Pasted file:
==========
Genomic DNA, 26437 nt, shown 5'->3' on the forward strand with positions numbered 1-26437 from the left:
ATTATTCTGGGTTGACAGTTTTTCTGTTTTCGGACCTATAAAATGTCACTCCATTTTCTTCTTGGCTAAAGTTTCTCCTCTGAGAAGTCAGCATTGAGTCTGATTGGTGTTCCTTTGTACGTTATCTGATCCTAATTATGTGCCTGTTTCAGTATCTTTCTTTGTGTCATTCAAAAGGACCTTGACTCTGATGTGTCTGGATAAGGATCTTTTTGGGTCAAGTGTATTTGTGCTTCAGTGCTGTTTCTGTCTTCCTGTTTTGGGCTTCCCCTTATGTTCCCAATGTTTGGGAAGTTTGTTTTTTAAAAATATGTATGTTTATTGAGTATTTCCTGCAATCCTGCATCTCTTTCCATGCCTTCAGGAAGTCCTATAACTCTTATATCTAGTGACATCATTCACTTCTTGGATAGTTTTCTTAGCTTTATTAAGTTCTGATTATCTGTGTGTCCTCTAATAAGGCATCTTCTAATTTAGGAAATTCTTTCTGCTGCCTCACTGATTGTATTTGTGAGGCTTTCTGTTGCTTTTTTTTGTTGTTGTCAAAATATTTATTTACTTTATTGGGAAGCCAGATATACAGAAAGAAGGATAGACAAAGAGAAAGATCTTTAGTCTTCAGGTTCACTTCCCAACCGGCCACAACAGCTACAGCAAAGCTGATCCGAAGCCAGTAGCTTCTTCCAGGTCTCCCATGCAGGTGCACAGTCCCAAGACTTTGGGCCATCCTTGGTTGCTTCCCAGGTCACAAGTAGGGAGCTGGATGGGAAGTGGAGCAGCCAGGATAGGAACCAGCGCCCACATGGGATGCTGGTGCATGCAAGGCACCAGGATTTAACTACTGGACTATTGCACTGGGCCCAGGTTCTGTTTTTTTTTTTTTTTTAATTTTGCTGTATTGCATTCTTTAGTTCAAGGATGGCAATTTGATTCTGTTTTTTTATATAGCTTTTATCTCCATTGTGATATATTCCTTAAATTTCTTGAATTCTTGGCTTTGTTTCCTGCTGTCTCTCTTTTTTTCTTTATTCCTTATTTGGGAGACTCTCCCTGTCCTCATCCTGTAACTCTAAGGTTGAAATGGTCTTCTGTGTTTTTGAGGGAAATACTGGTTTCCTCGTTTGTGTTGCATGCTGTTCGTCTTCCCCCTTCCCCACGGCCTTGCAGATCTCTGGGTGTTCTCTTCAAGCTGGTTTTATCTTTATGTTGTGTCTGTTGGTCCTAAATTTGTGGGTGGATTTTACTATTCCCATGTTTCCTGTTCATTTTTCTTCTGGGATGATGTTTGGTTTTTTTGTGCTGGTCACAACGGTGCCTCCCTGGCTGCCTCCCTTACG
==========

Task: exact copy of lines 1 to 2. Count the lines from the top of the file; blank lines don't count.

Genomic DNA, 26437 nt, shown 5'->3' on the forward strand with positions numbered 1-26437 from the left:
ATTATTCTGGGTTGACAGTTTTTCTGTTTTCGGACCTATAAAATGTCACTCCATTTTCTTCTTGGCTAAAGTTTCTCCTCTGAGAAGTCAGCATTGAGTCTGATTGGTGTTCCTTTGTACGTTATCTGATCCTAATTATGTGCCTGTTTCAGTATCTTTCTTTGTGTCATTCAAAAGGACCTTGACTCTGATGTGTCTGGATAAGGATCTTTTTGGGTCAAGTGTATTTGTGCTTCAGTGCTGTTTCTGTCTTCCTGTTTTGGGCTTCCCCTTATGTTCCCAATGTTTGGGAAGTTTGTTTTTTAAAAATATGTATGTTTATTGAGTATTTCCTGCAATCCTGCATCTCTTTCCATGCCTTCAGGAAGTCCTATAACTCTTATATCTAGTGACATCATTCACTTCTTGGATAGTTTTCTTAGCTTTATTAAGTTCTGATTATCTGTGTGTCCTCTAATAAGGCATCTTCTAATTTAGGAAATTCTTTCTGCTGCCTCACTGATTGTATTTGTGAGGCTTTCTGTTGCTTTTTTTTGTTGTTGTCAAAATATTTATTTACTTTATTGGGAAGCCAGATATACAGAAAGAAGGATAGACAAAGAGAAAGATCTTTAGTCTTCAGGTTCACTTCCCAACCGGCCACAACAGCTACAGCAAAGCTGATCCGAAGCCAGTAGCTTCTTCCAGGTCTCCCATGCAGGTGCACAGTCCCAAGACTTTGGGCCATCCTTGGTTGCTTCCCAGGTCACAAGTAGGGAGCTGGATGGGAAGTGGAGCAGCCAGGATAGGAACCAGCGCCCACATGGGATGCTGGTGCATGCAAGGCACCAGGATTTAACTACTGGACTATTGCACTGGGCCCAGGTTCTGTTTTTTTTTTTTTTTTAATTTTGCTGTATTGCATTCTTTAGTTCAAGGATGGCAATTTGATTCTGTTTTTTTATATAGCTTTTATCTCCATTGTGATATATTCCTTAAATTTCTTGAATTCTTGGCTTTGTTTCCTGCTGTCTCTCTTTTTTTCTTTATTCCTTATTTGGGAGACTCTCCCTGTCCTCATCCTGTAACTCTAAGGTTGAAATGGTCTTCTGTGTTTTTGAGGGAAATACTGGTTTCCTCGTTTGTGTTGCATGCTGTTCGTCTTCCCCCTTCCCCACGGCCTTGCAGATCTCTGGGTGTTCTCTTCAAGCTGGTTTTATCTTTATGTTGTGTCTGTTGGTCCTAAATTTGTGGGTGGATTTTACTATTCCCATGTTTCCTGTTCATTTTTCTTCTGGGATGATGTTTGGTTTTTTTGTGCTGGTCACAACGGTGCCTCCCTGGCTGCCTCCCTTACG